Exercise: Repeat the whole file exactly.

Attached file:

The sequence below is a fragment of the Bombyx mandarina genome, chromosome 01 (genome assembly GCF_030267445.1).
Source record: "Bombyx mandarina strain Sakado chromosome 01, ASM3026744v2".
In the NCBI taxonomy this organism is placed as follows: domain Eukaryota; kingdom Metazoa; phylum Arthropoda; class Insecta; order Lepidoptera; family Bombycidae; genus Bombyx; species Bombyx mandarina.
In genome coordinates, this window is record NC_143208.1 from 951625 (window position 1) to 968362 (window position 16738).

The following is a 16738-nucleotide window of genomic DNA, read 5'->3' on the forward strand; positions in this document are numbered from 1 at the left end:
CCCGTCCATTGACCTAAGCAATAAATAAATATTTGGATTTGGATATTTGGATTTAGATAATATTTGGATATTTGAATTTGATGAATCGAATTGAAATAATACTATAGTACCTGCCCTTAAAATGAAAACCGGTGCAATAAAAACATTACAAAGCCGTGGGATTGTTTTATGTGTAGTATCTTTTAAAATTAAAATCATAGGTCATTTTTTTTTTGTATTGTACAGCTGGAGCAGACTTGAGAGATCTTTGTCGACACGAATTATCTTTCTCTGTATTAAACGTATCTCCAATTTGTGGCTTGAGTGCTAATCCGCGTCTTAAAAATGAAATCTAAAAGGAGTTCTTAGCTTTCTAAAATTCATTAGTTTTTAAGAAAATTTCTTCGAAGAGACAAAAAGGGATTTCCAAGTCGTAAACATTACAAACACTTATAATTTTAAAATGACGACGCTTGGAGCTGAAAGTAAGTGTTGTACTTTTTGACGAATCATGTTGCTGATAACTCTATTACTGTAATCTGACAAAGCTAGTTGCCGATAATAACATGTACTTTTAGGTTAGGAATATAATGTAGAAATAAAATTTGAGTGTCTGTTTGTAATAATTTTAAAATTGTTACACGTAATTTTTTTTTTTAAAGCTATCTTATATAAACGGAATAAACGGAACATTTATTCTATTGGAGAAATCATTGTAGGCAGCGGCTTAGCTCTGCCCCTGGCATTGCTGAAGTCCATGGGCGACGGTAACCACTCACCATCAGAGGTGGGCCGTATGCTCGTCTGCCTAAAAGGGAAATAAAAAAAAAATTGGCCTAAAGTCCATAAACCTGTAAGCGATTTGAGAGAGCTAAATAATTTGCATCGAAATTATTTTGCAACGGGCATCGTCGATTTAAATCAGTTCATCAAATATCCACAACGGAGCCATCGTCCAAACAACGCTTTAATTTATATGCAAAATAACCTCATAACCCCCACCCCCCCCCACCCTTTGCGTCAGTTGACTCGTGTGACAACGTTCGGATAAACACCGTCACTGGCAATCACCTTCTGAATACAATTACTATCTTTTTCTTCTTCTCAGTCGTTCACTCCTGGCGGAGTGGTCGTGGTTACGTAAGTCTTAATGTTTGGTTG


The sequence below is a fragment of the Bombyx mandarina genome, chromosome 01 (genome assembly GCF_030267445.1).
Source record: "Bombyx mandarina strain Sakado chromosome 01, ASM3026744v2".
In the NCBI taxonomy this organism is placed as follows: domain Eukaryota; kingdom Metazoa; phylum Arthropoda; class Insecta; order Lepidoptera; family Bombycidae; genus Bombyx; species Bombyx mandarina.
In genome coordinates, this window is record NC_143208.1 from 951625 (window position 1) to 968362 (window position 16738).

The following is a 16738-nucleotide window of genomic DNA, read 5'->3' on the forward strand; positions in this document are numbered from 1 at the left end:
CCCGTCCATTGACCTAAGCAATAAATAAATATTTGGATTTGGATATTTGGATTTAGATAATATTTGGATATTTGAATTTGATGAATCGAATTGAAATAATACTATAGTACCTGCCCTTAAAATGAAAACCGGTGCAATAAAAACATTACAAAGCCGTGGGATTGTTTTATGTGTAGTATCTTTTAAAATTAAAATCATAGGTCATTTTTTTTTTGTATTGTACAGCTGGAGCAGACTTGAGAGATCTTTGTCGACACGAATTATCTTTCTCTGTATTAAACGTATCTCCAATTTGTGGCTTGAGTGCTAATCCGCGTCTTAAAAATGAAATCTAAAAGGAGTTCTTAGCTTTCTAAAATTCATTAGTTTTTAAGAAAATTTCTTCGAAGAGACAAAAAGGGATTTCCAAGTCGTAAACATTACAAACACTTATAATTTTAAAATGACGACGCTTGGAGCTGAAAGTAAGTGTTGTACTTTTTGACGAATCATGTTGCTGATAACTCTATTACTGTAATCTGACAAAGCTAGTTGCCGATAATAACATGTACTTTTAGGTTAGGAATATAATGTAGAAATAAAATTTGAGTGTCTGTTTGTAATAATTTTAAAATTGTTACACGTAATTTTTTTTTTTAAAGCTATCTTATATAAACGGAATAAACGGAACATTTATTCTATTGGAGAAATCATTGTAGGCAGCGGCTTAGCTCTGCCCCTGGCATTGCTGAAGTCCATGGGCGACGGTAACCACTCACCATCAGAGGTGGGCCGTATGCTCGTCTGCCTAAAAGGGAAATAAAAAAAAAATTGGCCTAAAGTCCATAAACCTGTAAGCGATTTGAGAGAGCTAAATAATTTGCATCGAAATTATTTTGCAACGGGCATCGTCGATTTAAATCAGTTCATCAAATATCCACAACGGAGCCATCGTCCAAACAACGCTTTAATTTATATGCAAAATAACCTCATAACCCCCACCCCCCCCCACCCTTTGCGTCAGTTGACTCGTGTGACAACGTTCGGATAAACACCGTCACTGGCAATCACCTTCTGAATACAATTACTATCTTTTTCTTCTTCTCAGTCGTTCACTCCTGGCGGAGTGGTCGTGGTTACGTAAGTCTTAATGTTTGGTTG